Sightseeing trips in southwestern Zagreb rarely get much further than the Cibona tower, the cylindrical office block that sprouts like a strangely upright Tower of Pisa from the corner of Savska cesta and Kranjčevićeva.
It would be a shame not to carry on towards Trešnjevka, a traditionally working- class district that has been progressively gentrified over recent decades to become one of the city’s most mixed neighbourhoods. With a name that means something like ‘Cherryville’ (trešnja is Croatian for cherry), Trešnjevka is often referred to as ‘Red Trešnjevka’ – a reference both to its suburban fruit-orchard origins and its strong socialist traditions. For a city in the constant throes of change, gritty, mixed-up Trešnjevka arguably represents contemporary Zagreb at its most typical.
Tram Nos.3, 9 and 12 rattle their way from Cibona along Tratinska, which becomes Ozaljska in its western reaches. It’s an old-school shopping street largely un-colonized by international brands; with traditional haberdashers and ironmongers rubbing shoulders with the kind of small-scale tailoring shops where you can order a made-to-measure evening gown or simply get a shirt mended.
Tratinska in particular is a favourite haunt of the hunter-gatherer shopper, with a rash of second-hand clothes stores strung out on either side of Zagreb’s most chaotic used record store, Free Bird. If vinyl addicts can’t get the fix they need here, Karma Record Store is only a ten-minute walk further west.
Trešnjevka’s outdoor market is one of Zagreb’s largest, its regular fruit, veg and smoked-meat stalls augmented by a profusion of plants, seedlings, and gardening supplies.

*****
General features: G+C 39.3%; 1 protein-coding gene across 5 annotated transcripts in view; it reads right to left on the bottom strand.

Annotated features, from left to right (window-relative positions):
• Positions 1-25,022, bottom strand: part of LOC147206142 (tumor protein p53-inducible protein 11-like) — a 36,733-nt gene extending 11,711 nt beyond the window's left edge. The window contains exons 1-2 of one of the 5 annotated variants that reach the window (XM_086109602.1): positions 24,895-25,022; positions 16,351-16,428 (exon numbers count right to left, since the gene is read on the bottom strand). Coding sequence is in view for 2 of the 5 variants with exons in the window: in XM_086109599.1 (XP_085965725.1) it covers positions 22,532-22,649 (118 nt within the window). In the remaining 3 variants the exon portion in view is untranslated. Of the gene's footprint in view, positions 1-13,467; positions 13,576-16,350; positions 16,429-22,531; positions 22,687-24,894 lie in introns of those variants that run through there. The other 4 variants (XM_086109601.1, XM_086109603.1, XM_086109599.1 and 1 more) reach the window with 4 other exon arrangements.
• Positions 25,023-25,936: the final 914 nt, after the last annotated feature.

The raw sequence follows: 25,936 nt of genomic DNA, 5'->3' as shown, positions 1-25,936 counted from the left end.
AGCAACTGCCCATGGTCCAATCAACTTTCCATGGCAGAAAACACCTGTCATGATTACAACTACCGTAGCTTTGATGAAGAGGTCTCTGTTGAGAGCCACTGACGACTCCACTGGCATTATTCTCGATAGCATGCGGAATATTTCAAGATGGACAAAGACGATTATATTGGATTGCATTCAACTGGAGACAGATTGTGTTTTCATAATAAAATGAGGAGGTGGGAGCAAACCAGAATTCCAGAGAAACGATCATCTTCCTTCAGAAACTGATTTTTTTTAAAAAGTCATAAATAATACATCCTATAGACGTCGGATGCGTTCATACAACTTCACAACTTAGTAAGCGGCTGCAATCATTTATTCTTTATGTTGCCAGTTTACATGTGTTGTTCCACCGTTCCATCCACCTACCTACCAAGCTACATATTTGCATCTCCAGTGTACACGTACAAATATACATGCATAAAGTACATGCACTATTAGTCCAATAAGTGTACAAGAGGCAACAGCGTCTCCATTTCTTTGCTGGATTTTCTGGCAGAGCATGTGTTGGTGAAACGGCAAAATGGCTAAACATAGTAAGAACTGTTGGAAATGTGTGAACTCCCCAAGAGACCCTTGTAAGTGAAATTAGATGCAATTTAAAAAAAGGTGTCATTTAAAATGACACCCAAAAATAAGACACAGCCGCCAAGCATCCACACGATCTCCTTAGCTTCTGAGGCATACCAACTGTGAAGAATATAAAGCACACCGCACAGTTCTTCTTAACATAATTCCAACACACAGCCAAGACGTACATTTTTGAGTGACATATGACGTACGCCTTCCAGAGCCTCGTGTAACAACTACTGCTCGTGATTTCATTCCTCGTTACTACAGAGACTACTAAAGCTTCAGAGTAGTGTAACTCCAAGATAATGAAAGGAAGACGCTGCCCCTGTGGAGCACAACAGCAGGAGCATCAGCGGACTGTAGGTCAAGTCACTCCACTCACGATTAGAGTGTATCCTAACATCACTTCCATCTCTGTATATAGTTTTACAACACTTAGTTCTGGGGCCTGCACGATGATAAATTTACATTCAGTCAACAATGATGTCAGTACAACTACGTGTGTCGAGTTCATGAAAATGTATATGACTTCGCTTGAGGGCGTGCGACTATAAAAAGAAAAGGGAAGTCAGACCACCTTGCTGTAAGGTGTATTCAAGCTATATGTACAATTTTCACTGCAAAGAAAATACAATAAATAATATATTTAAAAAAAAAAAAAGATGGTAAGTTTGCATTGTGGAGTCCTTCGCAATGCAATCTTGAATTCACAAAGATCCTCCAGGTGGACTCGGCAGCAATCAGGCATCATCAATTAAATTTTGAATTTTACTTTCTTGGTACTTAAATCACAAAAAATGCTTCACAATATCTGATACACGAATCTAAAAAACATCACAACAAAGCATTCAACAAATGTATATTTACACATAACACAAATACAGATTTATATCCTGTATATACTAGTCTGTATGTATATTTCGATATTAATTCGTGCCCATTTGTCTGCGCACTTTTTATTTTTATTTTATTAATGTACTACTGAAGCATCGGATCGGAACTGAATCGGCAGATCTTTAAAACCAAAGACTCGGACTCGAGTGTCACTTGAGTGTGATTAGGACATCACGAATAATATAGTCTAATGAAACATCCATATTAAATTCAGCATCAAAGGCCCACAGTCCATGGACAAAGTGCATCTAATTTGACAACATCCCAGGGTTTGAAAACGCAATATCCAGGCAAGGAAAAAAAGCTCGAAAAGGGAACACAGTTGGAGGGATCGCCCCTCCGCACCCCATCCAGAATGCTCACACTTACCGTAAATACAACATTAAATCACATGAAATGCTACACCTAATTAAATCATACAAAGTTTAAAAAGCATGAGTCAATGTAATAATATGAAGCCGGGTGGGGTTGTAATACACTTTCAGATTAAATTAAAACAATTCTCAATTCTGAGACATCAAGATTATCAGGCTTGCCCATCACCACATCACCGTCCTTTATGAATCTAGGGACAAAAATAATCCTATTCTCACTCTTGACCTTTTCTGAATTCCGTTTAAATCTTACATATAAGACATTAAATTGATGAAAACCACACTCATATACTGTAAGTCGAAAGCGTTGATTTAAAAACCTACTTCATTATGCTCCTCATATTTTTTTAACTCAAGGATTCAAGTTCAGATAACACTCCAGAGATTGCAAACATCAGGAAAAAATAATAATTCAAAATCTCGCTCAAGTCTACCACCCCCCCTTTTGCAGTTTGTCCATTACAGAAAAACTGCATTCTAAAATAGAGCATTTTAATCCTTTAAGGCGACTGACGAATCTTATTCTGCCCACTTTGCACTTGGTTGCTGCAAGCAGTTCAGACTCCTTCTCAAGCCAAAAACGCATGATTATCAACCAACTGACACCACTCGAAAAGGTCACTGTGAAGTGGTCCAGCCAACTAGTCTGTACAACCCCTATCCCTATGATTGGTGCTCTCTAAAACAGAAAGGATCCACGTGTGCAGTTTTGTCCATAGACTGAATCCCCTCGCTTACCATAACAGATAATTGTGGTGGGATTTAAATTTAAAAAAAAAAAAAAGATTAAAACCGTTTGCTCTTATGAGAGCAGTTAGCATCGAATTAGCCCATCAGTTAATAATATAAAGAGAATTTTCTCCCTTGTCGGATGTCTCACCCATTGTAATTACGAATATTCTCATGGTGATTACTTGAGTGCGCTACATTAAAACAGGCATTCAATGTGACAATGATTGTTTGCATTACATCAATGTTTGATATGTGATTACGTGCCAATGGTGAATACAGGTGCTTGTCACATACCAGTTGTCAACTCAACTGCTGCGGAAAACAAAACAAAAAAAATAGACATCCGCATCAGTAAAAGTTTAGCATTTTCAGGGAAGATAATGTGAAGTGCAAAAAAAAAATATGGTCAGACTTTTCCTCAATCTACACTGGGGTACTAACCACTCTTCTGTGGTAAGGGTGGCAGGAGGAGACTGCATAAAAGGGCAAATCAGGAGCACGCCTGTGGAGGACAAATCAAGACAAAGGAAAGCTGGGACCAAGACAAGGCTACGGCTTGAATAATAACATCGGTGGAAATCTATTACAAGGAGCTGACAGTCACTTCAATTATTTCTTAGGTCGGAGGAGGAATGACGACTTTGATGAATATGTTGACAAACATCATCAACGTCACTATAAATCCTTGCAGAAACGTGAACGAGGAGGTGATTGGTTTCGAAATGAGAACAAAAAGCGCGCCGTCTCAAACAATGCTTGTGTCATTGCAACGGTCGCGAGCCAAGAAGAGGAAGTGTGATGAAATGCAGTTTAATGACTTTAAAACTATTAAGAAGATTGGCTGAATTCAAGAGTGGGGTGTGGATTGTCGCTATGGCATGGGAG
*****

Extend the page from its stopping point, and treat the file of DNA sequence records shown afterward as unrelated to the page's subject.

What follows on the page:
West of the market in Stara Trešnjevka Park, Trešnjevka Cultural Centre is one of the more active suburban art institutions in the city, with regular art exhibitions in the Modulor Gallery and a lot of good drama, music and modern dance in its theatre.
Over on the southern fringes of the neighbourhood, the Trešnja Theatre stages some of Zagreb’s best productions for children and young adults, in a purpose-built auditorium opened in 1999 – the mosaic-covered exterior is an attraction in itself.
Trešnjevka’s most pronounced architectural feature is the grid of narrow alleyways that spreads north of Ozaljska, each overlooked by two-storey houses that frequently feature private gardens. Dominated by the sound of birdsong and the smell of family lunches, there’s little here to remind you that you are near the centre of a major city.
There’s not a great deal of gastronomy or nightlife in Trešnjevka, although there’s something of a café-terrace strip along Trakoščanska (which leads to the Dom Sportova sports centre and the Panorama Hotel Zagreb).